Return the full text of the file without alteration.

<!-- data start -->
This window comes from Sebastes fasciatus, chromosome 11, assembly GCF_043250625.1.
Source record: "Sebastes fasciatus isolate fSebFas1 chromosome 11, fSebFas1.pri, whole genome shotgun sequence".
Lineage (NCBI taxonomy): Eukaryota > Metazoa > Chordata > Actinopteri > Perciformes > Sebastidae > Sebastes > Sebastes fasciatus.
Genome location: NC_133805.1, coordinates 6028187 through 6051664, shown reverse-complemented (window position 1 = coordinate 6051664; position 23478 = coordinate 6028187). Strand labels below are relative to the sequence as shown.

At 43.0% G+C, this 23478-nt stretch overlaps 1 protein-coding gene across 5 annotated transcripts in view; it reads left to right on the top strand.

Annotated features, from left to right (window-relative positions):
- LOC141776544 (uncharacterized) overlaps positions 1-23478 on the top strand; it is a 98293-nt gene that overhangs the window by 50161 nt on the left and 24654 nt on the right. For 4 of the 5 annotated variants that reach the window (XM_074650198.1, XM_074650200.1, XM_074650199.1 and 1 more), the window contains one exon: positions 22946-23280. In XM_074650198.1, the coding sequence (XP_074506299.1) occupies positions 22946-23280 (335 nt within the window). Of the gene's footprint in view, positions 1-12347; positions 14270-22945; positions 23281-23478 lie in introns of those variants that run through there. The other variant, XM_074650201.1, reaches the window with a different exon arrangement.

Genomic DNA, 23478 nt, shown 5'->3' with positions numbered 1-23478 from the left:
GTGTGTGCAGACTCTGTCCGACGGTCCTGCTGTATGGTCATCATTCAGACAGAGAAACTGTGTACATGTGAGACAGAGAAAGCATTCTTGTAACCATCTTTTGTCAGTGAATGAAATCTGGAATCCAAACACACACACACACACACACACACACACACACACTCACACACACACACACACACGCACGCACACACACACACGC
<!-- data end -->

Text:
This window comes from Sebastes fasciatus, chromosome 11, assembly GCF_043250625.1.
Source record: "Sebastes fasciatus isolate fSebFas1 chromosome 11, fSebFas1.pri, whole genome shotgun sequence".
Lineage (NCBI taxonomy): Eukaryota > Metazoa > Chordata > Actinopteri > Perciformes > Sebastidae > Sebastes > Sebastes fasciatus.
Genome location: NC_133805.1, coordinates 6028187 through 6051664, shown reverse-complemented (window position 1 = coordinate 6051664; position 23478 = coordinate 6028187). Strand labels below are relative to the sequence as shown.

At 43.0% G+C, this 23478-nt stretch overlaps 1 protein-coding gene across 5 annotated transcripts in view; it reads left to right on the top strand.

Annotated features, from left to right (window-relative positions):
- LOC141776544 (uncharacterized) overlaps positions 1-23478 on the top strand; it is a 98293-nt gene that overhangs the window by 50161 nt on the left and 24654 nt on the right. For 4 of the 5 annotated variants that reach the window (XM_074650198.1, XM_074650200.1, XM_074650199.1 and 1 more), the window contains one exon: positions 22946-23280. In XM_074650198.1, the coding sequence (XP_074506299.1) occupies positions 22946-23280 (335 nt within the window). Of the gene's footprint in view, positions 1-12347; positions 14270-22945; positions 23281-23478 lie in introns of those variants that run through there. The other variant, XM_074650201.1, reaches the window with a different exon arrangement.

Genomic DNA, 23478 nt, shown 5'->3' with positions numbered 1-23478 from the left:
GTGTGTGCAGACTCTGTCCGACGGTCCTGCTGTATGGTCATCATTCAGACAGAGAAACTGTGTACATGTGAGACAGAGAAAGCATTCTTGTAACCATCTTTTGTCAGTGAATGAAATCTGGAATCCAAACACACACACACACACACACACACACACACACACTCACACACACACACACACACGCACGCACACACACACACGC